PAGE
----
I understand my theory of what the law should be is more secure tonight. Yet, argument seems the best way to decide. Even without the loss of the talent, I morn the loss of the advocate.
 


LdiJ

Senior Member
It appears that it was the flu that ultimately killed him. Kind of like the flu that my family had. You got sick, took medicine and thought you were better, until you suddenly collapsed. When his plane made the emergency stop last weekend he probably should have stayed in the hospital.
 

Just Blue

Senior Member
It appears that it was the flu that ultimately killed him. Kind of like the flu that my family had. You got sick, took medicine and thought you were better, until you suddenly collapsed. When his plane made the emergency stop last weekend he probably should have stayed in the hospital.
I just found out myself that he passed...And tho he was never my favorite artist...I had tremendous respect for his huge musical ability. Very sad day for the music world. :(

LD...That is what I heard about his passing...He had felt lousy for the last month and several hours after he left the hospital he was found dead at home. Just very sad...
 

quincy

Senior Member
... As to more basic IP issues, P was incredibly hard core on creator's rights ... I am sad he is no longer an advocate for a position I completely disagree with on intellectual property. He was truly creative, he made truly unique things, and he was willing to fight for IP law protections ...
Prince was protective of his publicity rights and his copyrights, as all artists need to be, and he was protective of his privacy, which many artists are. Prince felt the need to enforce his rights by taking legal action against infringers, again as many artists must.

The Prince v. Chodera suit was over direct copyright infringement, unauthorized fixation, and contributory copyright infringement and bootlegging. Here is a link to the original documents filed by Prince Rogers Nelson in 2014 against Dan Chodera et al (made available by Mike Mesnick, Techdirt): https://www.documentcloud.org/documents/1009473-201201287-prince-v-chodera.html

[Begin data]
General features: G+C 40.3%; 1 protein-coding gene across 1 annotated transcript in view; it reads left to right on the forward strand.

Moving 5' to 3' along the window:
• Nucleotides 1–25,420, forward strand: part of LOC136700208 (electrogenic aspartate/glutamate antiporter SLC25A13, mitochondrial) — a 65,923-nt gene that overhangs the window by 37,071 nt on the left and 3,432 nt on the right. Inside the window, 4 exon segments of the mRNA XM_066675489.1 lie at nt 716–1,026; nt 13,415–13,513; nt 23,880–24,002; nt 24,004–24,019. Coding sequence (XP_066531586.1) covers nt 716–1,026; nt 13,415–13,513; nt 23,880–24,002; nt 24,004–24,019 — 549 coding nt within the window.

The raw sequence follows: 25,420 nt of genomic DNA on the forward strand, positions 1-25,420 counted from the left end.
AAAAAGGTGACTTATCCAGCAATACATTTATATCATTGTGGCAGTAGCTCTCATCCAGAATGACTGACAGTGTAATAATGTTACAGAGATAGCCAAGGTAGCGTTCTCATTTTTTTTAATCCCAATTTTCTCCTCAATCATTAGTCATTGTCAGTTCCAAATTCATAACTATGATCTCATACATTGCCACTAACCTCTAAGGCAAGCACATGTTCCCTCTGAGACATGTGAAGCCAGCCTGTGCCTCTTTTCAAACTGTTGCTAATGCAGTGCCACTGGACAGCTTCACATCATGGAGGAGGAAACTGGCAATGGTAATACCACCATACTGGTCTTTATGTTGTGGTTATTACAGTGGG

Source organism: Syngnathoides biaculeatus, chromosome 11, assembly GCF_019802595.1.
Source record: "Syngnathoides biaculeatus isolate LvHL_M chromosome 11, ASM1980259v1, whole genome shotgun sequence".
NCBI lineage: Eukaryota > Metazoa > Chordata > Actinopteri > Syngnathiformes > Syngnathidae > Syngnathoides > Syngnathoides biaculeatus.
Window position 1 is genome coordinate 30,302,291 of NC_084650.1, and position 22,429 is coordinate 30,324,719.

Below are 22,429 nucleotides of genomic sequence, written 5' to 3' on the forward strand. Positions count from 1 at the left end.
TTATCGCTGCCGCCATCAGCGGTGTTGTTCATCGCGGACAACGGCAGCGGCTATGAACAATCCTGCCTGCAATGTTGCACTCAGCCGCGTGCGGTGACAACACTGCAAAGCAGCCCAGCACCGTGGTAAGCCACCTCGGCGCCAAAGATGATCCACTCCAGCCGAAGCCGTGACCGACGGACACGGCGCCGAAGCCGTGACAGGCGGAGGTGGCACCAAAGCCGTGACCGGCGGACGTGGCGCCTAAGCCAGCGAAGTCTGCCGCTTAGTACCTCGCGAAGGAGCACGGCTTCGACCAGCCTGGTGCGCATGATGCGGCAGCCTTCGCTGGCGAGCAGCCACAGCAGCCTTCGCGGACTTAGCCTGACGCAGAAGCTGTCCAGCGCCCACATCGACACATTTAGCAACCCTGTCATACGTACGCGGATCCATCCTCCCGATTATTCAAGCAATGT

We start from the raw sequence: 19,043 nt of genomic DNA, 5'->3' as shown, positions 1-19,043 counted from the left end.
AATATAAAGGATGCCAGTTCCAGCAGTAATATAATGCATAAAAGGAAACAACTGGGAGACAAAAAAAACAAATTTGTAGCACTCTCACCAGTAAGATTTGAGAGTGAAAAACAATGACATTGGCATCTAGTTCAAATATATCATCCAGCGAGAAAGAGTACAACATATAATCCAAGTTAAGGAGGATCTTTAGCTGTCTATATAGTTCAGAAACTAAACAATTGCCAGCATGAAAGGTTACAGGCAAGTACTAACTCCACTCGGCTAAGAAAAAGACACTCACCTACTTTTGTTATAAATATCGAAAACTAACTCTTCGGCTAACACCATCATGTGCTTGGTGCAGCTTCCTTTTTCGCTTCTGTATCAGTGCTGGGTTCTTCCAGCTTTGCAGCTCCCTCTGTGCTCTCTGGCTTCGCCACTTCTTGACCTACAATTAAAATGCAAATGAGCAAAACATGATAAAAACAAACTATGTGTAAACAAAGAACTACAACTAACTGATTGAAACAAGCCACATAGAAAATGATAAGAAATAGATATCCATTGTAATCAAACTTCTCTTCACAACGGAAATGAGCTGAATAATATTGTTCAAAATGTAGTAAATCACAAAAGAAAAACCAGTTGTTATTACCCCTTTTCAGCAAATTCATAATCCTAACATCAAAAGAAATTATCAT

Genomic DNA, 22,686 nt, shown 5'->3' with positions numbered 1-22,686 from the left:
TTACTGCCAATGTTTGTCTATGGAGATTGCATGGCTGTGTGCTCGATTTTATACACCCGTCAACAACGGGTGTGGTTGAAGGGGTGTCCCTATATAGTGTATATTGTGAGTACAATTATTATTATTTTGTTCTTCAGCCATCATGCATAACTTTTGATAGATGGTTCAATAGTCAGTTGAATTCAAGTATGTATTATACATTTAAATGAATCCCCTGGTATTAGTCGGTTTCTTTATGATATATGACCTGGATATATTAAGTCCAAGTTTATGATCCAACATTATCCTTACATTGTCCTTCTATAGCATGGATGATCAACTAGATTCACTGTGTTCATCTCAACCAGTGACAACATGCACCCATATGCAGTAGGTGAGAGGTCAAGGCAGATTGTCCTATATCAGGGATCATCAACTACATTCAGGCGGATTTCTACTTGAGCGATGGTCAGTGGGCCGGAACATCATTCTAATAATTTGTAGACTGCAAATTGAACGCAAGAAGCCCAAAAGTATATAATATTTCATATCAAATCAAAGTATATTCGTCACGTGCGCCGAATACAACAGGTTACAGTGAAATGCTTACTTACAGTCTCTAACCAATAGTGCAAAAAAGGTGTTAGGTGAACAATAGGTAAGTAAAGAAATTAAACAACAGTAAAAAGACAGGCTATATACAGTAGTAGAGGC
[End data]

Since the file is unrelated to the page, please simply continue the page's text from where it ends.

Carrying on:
His death was sad.
 

tranquility

Senior Member
Prince was protective of his publicity rights and his copyrights, as all artists need to be, and he was protective of his privacy, which many artists are. Prince felt the need to enforce his rights by taking legal action against infringers, again as many artists must.

The Prince v. Chodera suit was over direct copyright infringement, unauthorized fixation, and contributory copyright infringement and bootlegging. Here is a link to the original documents filed by Prince Rogers Nelson in 2014 against Dan Chodera et al (made available by Mike Mesnick, Techdirt): https://www.documentcloud.org/documents/1009473-201201287-prince-v-chodera.html

His death was sad.
At the same time, a case still that might no longer be in litigation because of his death (A fiduciary has a different criteria than a principal.), Lenz v. Universal Music Corp 801 F.3d 1126 (2015) while issued on the power of takedown notice and fair use had to do with a mom who posted a 29 second clip of her child dancing to "Let's go crazy". He was an absolutist on IP rights.
 

quincy

Senior Member
At the same time, a case still that might no longer be in litigation because of his death (A fiduciary has a different criteria than a principal.), Lenz v. Universal Music Corp 801 F.3d 1126 (2015) while issued on the power of takedown notice and fair use had to do with a mom who posted a 29 second clip of her child dancing to "Let's go crazy". He was an absolutist on IP rights.